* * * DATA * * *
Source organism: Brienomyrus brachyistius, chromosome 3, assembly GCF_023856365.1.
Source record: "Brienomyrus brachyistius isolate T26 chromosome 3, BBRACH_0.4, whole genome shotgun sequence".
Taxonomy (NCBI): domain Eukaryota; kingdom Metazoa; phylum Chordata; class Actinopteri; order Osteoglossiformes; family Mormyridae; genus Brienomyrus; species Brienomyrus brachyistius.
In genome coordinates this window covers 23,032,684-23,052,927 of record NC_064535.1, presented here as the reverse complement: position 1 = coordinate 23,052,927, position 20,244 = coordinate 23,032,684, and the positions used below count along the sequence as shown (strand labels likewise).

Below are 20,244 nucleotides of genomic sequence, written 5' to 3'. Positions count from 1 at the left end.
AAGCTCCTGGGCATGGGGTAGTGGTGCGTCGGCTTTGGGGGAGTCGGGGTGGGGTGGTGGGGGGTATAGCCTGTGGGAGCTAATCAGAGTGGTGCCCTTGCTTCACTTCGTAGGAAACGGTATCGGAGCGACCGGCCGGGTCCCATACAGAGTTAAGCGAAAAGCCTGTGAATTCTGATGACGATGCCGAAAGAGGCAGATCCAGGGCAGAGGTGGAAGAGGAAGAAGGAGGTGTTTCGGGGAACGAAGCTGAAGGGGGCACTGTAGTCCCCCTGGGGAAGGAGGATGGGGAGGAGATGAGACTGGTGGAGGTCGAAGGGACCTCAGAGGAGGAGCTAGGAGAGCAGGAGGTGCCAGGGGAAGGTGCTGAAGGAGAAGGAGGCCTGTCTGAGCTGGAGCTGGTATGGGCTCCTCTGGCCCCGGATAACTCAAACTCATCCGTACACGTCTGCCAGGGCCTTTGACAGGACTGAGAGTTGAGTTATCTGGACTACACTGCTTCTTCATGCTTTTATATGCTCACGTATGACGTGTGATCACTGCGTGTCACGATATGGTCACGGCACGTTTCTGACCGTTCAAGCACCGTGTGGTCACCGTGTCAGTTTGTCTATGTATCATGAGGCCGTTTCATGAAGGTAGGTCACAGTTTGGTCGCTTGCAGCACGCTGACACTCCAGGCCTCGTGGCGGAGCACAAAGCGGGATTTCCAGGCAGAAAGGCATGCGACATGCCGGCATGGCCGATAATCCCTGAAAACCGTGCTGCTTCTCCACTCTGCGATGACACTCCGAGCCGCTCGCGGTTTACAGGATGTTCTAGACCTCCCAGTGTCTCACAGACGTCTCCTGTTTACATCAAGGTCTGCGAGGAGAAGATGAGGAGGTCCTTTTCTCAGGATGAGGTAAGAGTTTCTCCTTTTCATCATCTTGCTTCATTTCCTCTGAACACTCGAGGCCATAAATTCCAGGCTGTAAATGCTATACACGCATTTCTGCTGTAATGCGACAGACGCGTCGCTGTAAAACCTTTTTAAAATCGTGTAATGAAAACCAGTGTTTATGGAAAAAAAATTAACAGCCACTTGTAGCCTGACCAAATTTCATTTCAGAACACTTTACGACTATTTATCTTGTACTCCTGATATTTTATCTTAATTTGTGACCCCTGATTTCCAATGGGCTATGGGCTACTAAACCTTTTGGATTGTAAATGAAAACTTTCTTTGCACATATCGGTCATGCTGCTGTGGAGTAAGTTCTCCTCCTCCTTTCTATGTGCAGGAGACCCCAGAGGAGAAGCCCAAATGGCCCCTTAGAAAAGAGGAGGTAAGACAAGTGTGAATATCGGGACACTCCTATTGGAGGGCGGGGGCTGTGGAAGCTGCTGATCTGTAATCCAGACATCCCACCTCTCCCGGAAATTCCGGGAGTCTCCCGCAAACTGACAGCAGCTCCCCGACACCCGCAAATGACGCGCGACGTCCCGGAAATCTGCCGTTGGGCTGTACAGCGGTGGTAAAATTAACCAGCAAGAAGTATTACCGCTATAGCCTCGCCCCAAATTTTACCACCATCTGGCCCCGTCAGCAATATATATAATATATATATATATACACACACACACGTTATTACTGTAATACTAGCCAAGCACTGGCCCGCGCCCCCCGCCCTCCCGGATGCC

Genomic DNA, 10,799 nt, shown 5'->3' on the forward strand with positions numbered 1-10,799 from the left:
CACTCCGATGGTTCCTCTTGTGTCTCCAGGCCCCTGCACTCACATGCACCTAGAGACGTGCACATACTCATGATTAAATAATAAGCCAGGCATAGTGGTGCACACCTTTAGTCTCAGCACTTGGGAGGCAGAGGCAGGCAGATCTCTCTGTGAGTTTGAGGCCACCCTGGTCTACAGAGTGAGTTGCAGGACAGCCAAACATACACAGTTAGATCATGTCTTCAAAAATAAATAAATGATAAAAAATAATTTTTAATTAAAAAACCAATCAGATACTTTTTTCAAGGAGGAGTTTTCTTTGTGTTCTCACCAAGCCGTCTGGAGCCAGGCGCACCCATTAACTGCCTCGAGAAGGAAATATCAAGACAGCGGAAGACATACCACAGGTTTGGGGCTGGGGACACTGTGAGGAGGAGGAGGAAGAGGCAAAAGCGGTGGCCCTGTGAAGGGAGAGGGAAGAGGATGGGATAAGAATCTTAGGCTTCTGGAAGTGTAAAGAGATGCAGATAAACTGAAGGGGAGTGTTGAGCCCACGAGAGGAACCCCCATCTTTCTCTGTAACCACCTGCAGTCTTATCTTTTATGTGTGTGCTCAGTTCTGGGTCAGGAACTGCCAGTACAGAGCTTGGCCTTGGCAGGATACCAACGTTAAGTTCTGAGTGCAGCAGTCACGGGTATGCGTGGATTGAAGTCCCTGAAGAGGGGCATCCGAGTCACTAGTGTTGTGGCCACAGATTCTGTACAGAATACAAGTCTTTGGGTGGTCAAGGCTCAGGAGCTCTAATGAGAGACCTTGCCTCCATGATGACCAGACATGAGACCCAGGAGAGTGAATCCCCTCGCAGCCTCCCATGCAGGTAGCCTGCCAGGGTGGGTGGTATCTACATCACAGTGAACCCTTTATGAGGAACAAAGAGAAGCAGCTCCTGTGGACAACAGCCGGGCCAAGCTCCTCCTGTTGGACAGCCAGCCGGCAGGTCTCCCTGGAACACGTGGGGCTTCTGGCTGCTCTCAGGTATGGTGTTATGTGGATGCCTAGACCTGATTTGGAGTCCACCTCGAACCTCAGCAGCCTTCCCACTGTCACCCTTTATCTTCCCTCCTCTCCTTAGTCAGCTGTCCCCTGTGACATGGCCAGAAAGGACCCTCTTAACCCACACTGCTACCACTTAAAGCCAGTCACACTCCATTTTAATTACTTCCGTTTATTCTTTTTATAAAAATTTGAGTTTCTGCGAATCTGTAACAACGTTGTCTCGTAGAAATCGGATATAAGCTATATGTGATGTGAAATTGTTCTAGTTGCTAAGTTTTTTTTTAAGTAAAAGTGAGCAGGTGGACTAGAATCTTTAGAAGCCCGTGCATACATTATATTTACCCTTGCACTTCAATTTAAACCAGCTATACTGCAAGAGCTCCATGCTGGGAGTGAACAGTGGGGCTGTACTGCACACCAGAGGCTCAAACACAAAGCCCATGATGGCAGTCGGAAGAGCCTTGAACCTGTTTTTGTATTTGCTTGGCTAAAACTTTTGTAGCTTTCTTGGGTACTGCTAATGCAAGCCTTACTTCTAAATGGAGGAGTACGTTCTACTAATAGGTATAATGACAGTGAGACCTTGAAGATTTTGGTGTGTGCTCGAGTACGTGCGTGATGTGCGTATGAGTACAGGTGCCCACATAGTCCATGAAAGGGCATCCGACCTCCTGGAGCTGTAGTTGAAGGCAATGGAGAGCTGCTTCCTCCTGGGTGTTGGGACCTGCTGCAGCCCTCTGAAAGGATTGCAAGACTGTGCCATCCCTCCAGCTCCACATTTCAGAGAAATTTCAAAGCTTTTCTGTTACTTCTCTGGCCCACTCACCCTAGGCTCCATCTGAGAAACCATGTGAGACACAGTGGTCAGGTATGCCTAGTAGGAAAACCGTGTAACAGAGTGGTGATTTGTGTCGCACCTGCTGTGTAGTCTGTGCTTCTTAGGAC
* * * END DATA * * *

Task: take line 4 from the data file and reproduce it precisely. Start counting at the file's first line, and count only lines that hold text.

In genome coordinates this window covers 23,032,684-23,052,927 of record NC_064535.1, presented here as the reverse complement: position 1 = coordinate 23,052,927, position 20,244 = coordinate 23,032,684, and the positions used below count along the sequence as shown (strand labels likewise).